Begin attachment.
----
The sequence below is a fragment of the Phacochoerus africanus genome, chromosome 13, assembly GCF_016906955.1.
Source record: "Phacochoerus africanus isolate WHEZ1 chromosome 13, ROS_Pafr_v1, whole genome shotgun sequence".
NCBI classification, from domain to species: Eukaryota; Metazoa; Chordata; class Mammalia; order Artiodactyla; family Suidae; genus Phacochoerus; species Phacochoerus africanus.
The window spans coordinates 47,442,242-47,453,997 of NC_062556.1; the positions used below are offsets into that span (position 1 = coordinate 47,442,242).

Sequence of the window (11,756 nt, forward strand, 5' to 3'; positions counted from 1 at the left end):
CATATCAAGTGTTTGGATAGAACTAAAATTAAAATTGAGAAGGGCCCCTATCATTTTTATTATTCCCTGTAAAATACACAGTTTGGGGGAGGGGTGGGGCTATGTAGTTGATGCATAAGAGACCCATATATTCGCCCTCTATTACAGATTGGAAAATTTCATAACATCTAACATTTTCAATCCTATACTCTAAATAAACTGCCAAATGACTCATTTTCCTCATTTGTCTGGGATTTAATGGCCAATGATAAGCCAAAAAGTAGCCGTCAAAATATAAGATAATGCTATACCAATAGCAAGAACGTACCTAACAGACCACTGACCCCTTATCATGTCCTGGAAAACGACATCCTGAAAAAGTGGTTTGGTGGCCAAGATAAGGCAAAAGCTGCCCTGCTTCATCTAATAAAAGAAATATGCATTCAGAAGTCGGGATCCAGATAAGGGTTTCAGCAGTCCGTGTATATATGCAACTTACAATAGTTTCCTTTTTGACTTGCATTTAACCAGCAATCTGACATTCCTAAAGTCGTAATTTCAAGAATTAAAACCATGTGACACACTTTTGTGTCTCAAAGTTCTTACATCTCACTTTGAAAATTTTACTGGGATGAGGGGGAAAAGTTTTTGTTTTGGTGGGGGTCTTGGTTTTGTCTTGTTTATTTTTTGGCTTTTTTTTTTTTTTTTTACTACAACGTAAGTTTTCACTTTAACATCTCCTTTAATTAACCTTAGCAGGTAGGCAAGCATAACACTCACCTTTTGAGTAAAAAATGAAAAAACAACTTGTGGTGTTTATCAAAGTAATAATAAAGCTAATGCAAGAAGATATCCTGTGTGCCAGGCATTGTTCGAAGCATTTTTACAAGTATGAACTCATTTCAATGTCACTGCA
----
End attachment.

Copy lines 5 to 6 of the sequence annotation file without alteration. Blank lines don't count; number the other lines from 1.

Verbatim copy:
Sequence of the window (11,756 nt, forward strand, 5' to 3'; positions counted from 1 at the left end):
CATATCAAGTGTTTGGATAGAACTAAAATTAAAATTGAGAAGGGCCCCTATCATTTTTATTATTCCCTGTAAAATACACAGTTTGGGGGAGGGGTGGGGCTATGTAGTTGATGCATAAGAGACCCATATATTCGCCCTCTATTACAGATTGGAAAATTTCATAACATCTAACATTTTCAATCCTATACTCTAAATAAACTGCCAAATGACTCATTTTCCTCATTTGTCTGGGATTTAATGGCCAATGATAAGCCAAAAAGTAGCCGTCAAAATATAAGATAATGCTATACCAATAGCAAGAACGTACCTAACAGACCACTGACCCCTTATCATGTCCTGGAAAACGACATCCTGAAAAAGTGGTTTGGTGGCCAAGATAAGGCAAAAGCTGCCCTGCTTCATCTAATAAAAGAAATATGCATTCAGAAGTCGGGATCCAGATAAGGGTTTCAGCAGTCCGTGTATATATGCAACTTACAATAGTTTCCTTTTTGACTTGCATTTAACCAGCAATCTGACATTCCTAAAGTCGTAATTTCAAGAATTAAAACCATGTGACACACTTTTGTGTCTCAAAGTTCTTACATCTCACTTTGAAAATTTTACTGGGATGAGGGGGAAAAGTTTTTGTTTTGGTGGGGGTCTTGGTTTTGTCTTGTTTATTTTTTGGCTTTTTTTTTTTTTTTTTACTACAACGTAAGTTTTCACTTTAACATCTCCTTTAATTAACCTTAGCAGGTAGGCAAGCATAACACTCACCTTTTGAGTAAAAAATGAAAAAACAACTTGTGGTGTTTATCAAAGTAATAATAAAGCTAATGCAAGAAGATATCCTGTGTGCCAGGCATTGTTCGAAGCATTTTTACAAGTATGAACTCATTTCAATGTCACTGCA